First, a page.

Mouse to move cursor, click for some actions, click and drag for swipe actions. Touch-screen functionality works if you have it.

Minimalist, vibrant (for the most part), though potentially seizure-inducing (there is a warning every time the game is launched).

Very soothing undertone, that is barely noticeable while you are playing. Mostly you are paying attention to the sound effects from your own clicking actions. The sound effects are not jarring and don't feel overly redundant.

Not for people who cannot stand a series of timed actions, because there are a lot of those in this game.

Base price is $7.99 USD. This is a bit high and would make people think twice or thrice before jumping in to play. For some people, this could be countless hours of entertainment in small sessions. My brain felt pretty fried after playing for about half hour, so that will probably be the longest sessions for me. Since each attempt (especially in Endless mode) will only be a minute or two when you are lucky, this is good for really short sittings as well. Overall I think the price is worth it for those who really get into it. For those wanting to find out more about the game, there is an Android version with in-app purchases [$4.99 each], so you can at least check out the game before deciding to buy.

Suggestions for Improvement
1. Please change the way challenges transition directly to the next unbeaten campaign level
2. It would be nice to have the ability to change colors on challenge levels as well.

SOMOS is a minimalist game that can be a game for hours of fun for the right player. For others, it's going to be very much rage-inducing. It's made very well and the different challenges will keep you busy for a long time. The Endless mode with the leaderboard is nice as well. RNG levels keep the game interesting. Controls are simple and interal rules are easy to learn. The challenges mess with the rules, giving rise to essentially a bunch of different smaller games. Some improvements could improve the QoL for players. My views of the game changed from neutral to positive the more I played, so I hope you will try out the game when you have an opportunity as well. (It might be something that is difficult to get used to, but the experience is worth your time in the end.)

I received the product for free. I did not receive any compensation to write this review. The opinions represented here are entirely my own and were not influenced in any way.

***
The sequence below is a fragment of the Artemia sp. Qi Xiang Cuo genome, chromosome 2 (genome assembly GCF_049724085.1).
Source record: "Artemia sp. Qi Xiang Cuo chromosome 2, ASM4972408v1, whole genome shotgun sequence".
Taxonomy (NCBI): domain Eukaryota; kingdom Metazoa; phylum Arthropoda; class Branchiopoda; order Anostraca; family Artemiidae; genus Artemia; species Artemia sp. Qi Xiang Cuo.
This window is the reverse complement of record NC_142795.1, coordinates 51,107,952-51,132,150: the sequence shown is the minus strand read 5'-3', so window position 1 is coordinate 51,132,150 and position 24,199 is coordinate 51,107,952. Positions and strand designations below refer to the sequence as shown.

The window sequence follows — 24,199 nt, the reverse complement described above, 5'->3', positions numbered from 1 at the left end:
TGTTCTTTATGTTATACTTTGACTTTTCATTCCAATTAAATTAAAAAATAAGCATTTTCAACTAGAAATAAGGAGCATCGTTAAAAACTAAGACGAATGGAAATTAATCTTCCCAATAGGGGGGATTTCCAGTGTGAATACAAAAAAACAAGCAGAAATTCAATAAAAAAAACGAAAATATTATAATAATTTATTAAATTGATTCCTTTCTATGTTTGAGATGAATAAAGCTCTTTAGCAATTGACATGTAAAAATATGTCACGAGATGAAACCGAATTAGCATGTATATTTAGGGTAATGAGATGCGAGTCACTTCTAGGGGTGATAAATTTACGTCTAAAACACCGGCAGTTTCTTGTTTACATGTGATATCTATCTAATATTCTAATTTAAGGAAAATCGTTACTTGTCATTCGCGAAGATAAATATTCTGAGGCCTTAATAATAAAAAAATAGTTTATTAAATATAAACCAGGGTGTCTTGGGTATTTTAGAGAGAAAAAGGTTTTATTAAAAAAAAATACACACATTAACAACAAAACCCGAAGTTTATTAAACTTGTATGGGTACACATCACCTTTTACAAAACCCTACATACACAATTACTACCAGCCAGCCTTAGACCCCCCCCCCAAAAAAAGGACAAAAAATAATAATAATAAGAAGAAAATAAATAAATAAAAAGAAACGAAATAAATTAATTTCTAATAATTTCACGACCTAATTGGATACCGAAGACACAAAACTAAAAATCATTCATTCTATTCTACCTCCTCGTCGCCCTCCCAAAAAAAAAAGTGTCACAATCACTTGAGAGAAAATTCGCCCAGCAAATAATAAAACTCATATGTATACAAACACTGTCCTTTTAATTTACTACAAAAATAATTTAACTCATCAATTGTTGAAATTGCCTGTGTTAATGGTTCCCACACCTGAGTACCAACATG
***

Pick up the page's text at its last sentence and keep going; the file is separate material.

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YQMaoski Feb 19, 2019 @ 6:35pm 
I do think that the precision of the finger-touch probably works better than the mouse. I think it was primarily made for a touch-screen tap+swipe controls. But the mouse does play well enough. I agree, the audio works very well here, indeed.
SunlessMeridian Feb 19, 2019 @ 3:18pm 
The audio effects sound brilliant, although it does look to be the type of game I'd probably rather play on a tablet (like LYNE).
YQMaoski Feb 19, 2019 @ 1:50pm 
Don't give me too much credit! I am just verbose to no end. LOL! Anyway, I do write a lot about my own personal experiences and interactions with a game, so I know that it's not just a description of technical features. I just hope my words and feelings can help someone make a better informed decision about whether they should play a game. :-)
American Tragedy Feb 19, 2019 @ 10:39am 
It was very interesting to see how you managed to talk that much about the game, that doesn't look like a game that deserves so much attention at the first glance. This is something I really appreciate about the reviewers, when they are able to constructively talk about such small games!
YQMaoski Feb 19, 2019 @ 9:02am 
It's one of my reviews that hit the character limit and I had to cut back and trim stuff for it to fit. ;-)
American Tragedy Feb 19, 2019 @ 7:07am 
For some reason, this review felt a bit longer to read :)
YQMaoski Feb 18, 2019 @ 9:41am 
I do think of this as being a targeted-audience game, that's for sure. Everything happens very quickly here. Glad I was able to help you with some decisions. :-)
delenn13 Feb 18, 2019 @ 9:14am 
I did put this on my WL, but I amy remove it because of this..."Not for people who cannot stand a series of timed actions." It really looks like fun minimal game but for that one sticking point. Steam should add a "Maybe or Maybe Not" option.:lunar2019laughingpig: